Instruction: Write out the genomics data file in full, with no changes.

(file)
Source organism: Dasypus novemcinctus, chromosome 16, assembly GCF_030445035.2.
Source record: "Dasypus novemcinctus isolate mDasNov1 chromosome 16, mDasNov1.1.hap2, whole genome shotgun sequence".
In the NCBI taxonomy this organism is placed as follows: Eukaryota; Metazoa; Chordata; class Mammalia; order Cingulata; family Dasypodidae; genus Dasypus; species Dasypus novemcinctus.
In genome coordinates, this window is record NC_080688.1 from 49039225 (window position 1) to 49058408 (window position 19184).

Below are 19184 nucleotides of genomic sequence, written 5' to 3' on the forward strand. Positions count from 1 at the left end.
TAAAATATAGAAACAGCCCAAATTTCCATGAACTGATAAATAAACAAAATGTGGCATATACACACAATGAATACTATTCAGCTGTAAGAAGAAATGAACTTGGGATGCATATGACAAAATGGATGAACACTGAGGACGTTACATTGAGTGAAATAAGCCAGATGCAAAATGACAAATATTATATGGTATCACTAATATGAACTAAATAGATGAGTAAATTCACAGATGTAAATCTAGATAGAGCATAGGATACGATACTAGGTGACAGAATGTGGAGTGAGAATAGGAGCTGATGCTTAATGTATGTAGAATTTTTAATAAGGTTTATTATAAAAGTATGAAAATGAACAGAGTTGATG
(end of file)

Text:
Source organism: Dasypus novemcinctus, chromosome 16, assembly GCF_030445035.2.
Source record: "Dasypus novemcinctus isolate mDasNov1 chromosome 16, mDasNov1.1.hap2, whole genome shotgun sequence".
In the NCBI taxonomy this organism is placed as follows: Eukaryota; Metazoa; Chordata; class Mammalia; order Cingulata; family Dasypodidae; genus Dasypus; species Dasypus novemcinctus.
In genome coordinates, this window is record NC_080688.1 from 49039225 (window position 1) to 49058408 (window position 19184).

Below are 19184 nucleotides of genomic sequence, written 5' to 3' on the forward strand. Positions count from 1 at the left end.
TAAAATATAGAAACAGCCCAAATTTCCATGAACTGATAAATAAACAAAATGTGGCATATACACACAATGAATACTATTCAGCTGTAAGAAGAAATGAACTTGGGATGCATATGACAAAATGGATGAACACTGAGGACGTTACATTGAGTGAAATAAGCCAGATGCAAAATGACAAATATTATATGGTATCACTAATATGAACTAAATAGATGAGTAAATTCACAGATGTAAATCTAGATAGAGCATAGGATACGATACTAGGTGACAGAATGTGGAGTGAGAATAGGAGCTGATGCTTAATGTATGTAGAATTTTTAATAAGGTTTATTATAAAAGTATGAAAATGAACAGAGTTGATG